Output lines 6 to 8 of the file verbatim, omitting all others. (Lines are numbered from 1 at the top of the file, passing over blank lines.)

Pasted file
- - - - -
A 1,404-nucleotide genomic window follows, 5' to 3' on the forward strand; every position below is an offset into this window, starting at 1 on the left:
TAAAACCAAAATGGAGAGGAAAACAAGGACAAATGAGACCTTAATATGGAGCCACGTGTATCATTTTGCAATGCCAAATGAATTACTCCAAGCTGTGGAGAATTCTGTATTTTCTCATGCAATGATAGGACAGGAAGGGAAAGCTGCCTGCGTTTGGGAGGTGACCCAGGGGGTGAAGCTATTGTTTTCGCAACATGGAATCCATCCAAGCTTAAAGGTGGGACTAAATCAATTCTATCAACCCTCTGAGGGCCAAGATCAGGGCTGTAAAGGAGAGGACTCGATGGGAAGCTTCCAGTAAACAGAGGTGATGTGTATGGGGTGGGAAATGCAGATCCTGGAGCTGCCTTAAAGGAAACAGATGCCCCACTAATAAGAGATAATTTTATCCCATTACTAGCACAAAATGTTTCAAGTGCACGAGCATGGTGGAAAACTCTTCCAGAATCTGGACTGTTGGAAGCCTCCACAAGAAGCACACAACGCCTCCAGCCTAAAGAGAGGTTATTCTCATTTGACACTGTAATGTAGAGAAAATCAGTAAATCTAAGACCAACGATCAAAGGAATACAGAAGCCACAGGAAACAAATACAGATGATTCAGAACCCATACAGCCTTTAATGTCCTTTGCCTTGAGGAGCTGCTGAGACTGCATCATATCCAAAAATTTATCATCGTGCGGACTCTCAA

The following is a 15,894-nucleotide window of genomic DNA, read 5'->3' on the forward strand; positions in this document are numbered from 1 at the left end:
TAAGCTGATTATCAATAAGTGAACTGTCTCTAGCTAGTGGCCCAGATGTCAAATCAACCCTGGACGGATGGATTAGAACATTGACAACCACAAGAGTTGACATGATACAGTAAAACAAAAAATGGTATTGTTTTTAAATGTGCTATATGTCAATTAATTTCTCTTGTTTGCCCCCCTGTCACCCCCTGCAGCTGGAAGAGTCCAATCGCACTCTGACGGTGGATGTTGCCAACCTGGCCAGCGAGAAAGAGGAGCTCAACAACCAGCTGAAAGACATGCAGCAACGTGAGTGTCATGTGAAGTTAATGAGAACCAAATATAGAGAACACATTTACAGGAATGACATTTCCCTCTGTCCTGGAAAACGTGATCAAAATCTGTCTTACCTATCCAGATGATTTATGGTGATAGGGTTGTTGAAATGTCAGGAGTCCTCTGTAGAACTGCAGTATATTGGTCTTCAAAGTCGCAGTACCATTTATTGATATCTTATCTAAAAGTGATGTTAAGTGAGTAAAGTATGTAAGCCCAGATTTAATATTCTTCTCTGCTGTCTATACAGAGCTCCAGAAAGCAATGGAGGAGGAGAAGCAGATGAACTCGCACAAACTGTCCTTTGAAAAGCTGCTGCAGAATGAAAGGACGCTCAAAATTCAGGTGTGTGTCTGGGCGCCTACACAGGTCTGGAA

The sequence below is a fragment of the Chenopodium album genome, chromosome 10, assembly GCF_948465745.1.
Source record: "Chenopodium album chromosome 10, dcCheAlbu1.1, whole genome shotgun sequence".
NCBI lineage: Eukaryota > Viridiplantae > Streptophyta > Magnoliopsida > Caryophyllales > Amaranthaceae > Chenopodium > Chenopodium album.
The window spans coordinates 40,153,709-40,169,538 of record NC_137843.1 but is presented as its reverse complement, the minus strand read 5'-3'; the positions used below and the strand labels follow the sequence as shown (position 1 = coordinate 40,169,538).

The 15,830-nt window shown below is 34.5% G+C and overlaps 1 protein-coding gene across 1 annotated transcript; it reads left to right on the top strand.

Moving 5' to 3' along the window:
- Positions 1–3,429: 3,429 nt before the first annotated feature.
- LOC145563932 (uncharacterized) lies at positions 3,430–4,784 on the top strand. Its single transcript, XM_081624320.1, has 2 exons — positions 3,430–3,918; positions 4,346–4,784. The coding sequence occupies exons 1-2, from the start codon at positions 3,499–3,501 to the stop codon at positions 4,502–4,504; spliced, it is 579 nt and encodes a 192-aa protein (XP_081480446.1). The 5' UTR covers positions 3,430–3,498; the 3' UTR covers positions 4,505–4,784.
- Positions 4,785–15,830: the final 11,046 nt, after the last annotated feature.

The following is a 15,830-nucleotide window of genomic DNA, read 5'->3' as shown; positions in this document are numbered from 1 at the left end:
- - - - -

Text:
Source record: "Chenopodium album chromosome 10, dcCheAlbu1.1, whole genome shotgun sequence".
NCBI lineage: Eukaryota > Viridiplantae > Streptophyta > Magnoliopsida > Caryophyllales > Amaranthaceae > Chenopodium > Chenopodium album.
The window spans coordinates 40,153,709-40,169,538 of record NC_137843.1 but is presented as its reverse complement, the minus strand read 5'-3'; the positions used below and the strand labels follow the sequence as shown (position 1 = coordinate 40,169,538).